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CSS Page Transitions

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What about CSS transitions between pages as we click around? This is something that a competing library called Swup does very well. But in Turbo, it's not so easy. Well, it will be easier once a PR is merged into Turbo.

Here's the basic problem: when you click, Turbo makes an Ajax call for the new HTML. Then, when that Ajax call finishes, it immediately puts the new body onto the page. To be able to have a CSS transition between visits, we need a way to pause that process. When the Turbo Ajax call finishes, we need to be able to tell Turbo to not immediately render the new page so that we can instead start a CSS transition - like fading out the old page. Then, once that transition finishes, we tell Turbo to finally finish its job of putting in the new body.

The missing piece right now, which the pull request addresses, and which has gotten a thumbs up from the maintainers, is that there's no ability to pause that process. If you're interested in complex CSS transitions, keep an eye on this issue.

Does this mean that we can't add any transitions? Actually, no! It just means we can't create super-precise animations. For example, imagine that we want to slide the old content up, wait for that transition to finish, then immediately slide the new content down. That's not going to work until we have more control over the process.

But if we just want to fade out the old page and fade in the new page, that will work. Why? Because if the fade out doesn't quite finish before the fade in starts... that's probably not a huge deal. It's a little imprecise, but it will still look good. So even though we can't add perfect CSS transitions yet, let's learn how to do this. It's a fascinating example of the power of Turbo events.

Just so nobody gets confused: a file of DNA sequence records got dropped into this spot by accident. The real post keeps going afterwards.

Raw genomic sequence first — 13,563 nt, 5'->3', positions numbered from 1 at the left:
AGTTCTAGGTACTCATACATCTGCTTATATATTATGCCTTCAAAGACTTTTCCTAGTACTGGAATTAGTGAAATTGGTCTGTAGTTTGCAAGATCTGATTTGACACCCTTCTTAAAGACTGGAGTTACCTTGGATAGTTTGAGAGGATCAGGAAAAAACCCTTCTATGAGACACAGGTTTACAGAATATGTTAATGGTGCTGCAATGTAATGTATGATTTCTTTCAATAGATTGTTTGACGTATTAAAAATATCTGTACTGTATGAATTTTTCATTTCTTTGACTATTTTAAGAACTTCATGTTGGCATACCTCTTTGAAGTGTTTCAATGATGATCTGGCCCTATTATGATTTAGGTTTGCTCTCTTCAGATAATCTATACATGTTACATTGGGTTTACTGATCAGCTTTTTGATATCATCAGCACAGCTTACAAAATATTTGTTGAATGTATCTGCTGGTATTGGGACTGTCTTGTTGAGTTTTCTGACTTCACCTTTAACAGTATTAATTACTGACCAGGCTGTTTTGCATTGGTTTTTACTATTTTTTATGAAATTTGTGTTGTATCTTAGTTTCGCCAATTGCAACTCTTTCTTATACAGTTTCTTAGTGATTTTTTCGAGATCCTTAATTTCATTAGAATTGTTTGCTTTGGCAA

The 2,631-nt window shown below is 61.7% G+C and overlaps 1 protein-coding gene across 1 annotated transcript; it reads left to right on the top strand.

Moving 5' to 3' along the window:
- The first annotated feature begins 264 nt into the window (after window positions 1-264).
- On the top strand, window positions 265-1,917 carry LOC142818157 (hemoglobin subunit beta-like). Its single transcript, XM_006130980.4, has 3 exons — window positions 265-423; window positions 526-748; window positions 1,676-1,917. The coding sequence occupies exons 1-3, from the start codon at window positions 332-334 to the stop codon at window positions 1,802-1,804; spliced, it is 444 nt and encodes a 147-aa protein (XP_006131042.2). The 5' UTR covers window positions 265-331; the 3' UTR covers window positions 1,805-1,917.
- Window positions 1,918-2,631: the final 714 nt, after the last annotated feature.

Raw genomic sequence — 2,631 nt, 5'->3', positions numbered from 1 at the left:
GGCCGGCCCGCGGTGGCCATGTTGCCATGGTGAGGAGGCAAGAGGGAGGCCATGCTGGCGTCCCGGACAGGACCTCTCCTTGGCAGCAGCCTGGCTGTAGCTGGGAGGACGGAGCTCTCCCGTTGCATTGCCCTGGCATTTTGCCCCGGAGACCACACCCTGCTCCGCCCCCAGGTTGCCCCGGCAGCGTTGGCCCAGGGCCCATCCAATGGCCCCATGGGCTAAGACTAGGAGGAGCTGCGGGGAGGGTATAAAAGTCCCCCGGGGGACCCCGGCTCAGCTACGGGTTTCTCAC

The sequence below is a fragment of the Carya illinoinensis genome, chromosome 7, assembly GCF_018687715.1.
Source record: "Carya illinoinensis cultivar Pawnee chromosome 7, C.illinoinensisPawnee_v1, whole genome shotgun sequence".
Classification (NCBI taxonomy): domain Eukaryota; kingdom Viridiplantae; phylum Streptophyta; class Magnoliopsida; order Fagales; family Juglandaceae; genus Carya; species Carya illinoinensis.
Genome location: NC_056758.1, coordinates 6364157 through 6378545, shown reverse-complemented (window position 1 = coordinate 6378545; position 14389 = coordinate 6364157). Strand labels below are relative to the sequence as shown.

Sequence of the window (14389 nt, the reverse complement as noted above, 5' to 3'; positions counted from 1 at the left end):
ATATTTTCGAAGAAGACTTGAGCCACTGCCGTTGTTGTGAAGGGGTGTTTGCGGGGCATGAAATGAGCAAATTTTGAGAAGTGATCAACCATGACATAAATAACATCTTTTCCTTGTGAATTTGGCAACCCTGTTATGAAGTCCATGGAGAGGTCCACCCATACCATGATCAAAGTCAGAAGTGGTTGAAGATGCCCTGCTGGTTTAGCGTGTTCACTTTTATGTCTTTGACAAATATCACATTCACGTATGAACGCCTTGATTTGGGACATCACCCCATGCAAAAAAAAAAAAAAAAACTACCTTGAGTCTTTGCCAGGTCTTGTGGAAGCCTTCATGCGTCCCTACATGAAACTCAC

So here's the plan: at various times while the old page is leaving and the new page is entering, we're going to add some CSS classes that allow us to cause those to fade out and fade in.

Adding the Transition CSS

Let's actually start with the CSS. Open up assets/styles/app.css. Right on top inside body, add transition: opacity 1000ms.

Two things about this. First, 1000 milliseconds is way too long for a transition, but it'll make this easy for us to see while we're developing. Second, if you're new to CSS transitions, this line doesn't cause a transition. It just says that if the opacity of the body ever changes, I want it to change gradually over one second, instead of immediately.

Below this, add body.turbo-loading. Inside, set the opacity to .2... which is probably too low of an opacity for a nice effect... but again, it'll make it easy for us to see.

This turbo-loading class is not something that's part of Turbo: it's something that we are going to add to cause the transition.

... lines 1 - 4